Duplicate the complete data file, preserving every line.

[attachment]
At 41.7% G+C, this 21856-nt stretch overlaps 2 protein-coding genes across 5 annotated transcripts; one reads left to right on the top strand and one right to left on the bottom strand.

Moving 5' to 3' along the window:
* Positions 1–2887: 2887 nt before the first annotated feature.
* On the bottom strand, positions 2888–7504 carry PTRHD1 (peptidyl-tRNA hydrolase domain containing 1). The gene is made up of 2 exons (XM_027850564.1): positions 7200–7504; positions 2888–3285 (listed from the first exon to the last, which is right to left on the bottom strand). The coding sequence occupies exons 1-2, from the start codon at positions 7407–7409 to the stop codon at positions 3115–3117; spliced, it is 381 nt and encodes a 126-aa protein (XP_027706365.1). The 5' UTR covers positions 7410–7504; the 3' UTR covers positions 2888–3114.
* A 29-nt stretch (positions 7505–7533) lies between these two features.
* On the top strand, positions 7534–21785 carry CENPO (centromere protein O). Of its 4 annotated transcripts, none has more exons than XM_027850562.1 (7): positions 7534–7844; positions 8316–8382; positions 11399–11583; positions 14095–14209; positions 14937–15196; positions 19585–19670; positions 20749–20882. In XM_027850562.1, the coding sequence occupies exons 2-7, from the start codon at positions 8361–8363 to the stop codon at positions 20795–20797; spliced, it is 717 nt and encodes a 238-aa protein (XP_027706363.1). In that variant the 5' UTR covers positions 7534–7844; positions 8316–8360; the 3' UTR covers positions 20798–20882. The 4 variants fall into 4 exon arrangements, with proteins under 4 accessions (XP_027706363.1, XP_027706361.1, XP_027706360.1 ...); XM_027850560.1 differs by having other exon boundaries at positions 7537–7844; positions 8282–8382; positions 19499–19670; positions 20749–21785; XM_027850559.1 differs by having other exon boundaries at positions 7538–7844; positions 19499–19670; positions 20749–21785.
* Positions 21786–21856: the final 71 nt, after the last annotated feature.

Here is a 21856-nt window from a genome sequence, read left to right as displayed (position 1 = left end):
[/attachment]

At 41.7% G+C, this 21856-nt stretch overlaps 2 protein-coding genes across 5 annotated transcripts; one reads left to right on the top strand and one right to left on the bottom strand.

Moving 5' to 3' along the window:
* Positions 1–2887: 2887 nt before the first annotated feature.
* On the bottom strand, positions 2888–7504 carry PTRHD1 (peptidyl-tRNA hydrolase domain containing 1). The gene is made up of 2 exons (XM_027850564.1): positions 7200–7504; positions 2888–3285 (listed from the first exon to the last, which is right to left on the bottom strand). The coding sequence occupies exons 1-2, from the start codon at positions 7407–7409 to the stop codon at positions 3115–3117; spliced, it is 381 nt and encodes a 126-aa protein (XP_027706365.1). The 5' UTR covers positions 7410–7504; the 3' UTR covers positions 2888–3114.
* A 29-nt stretch (positions 7505–7533) lies between these two features.
* On the top strand, positions 7534–21785 carry CENPO (centromere protein O). Of its 4 annotated transcripts, none has more exons than XM_027850562.1 (7): positions 7534–7844; positions 8316–8382; positions 11399–11583; positions 14095–14209; positions 14937–15196; positions 19585–19670; positions 20749–20882. In XM_027850562.1, the coding sequence occupies exons 2-7, from the start codon at positions 8361–8363 to the stop codon at positions 20795–20797; spliced, it is 717 nt and encodes a 238-aa protein (XP_027706363.1). In that variant the 5' UTR covers positions 7534–7844; positions 8316–8360; the 3' UTR covers positions 20798–20882. The 4 variants fall into 4 exon arrangements, with proteins under 4 accessions (XP_027706363.1, XP_027706361.1, XP_027706360.1 ...); XM_027850560.1 differs by having other exon boundaries at positions 7537–7844; positions 8282–8382; positions 19499–19670; positions 20749–21785; XM_027850559.1 differs by having other exon boundaries at positions 7538–7844; positions 19499–19670; positions 20749–21785.
* Positions 21786–21856: the final 71 nt, after the last annotated feature.

Here is a 21856-nt window from a genome sequence, read left to right as displayed (position 1 = left end):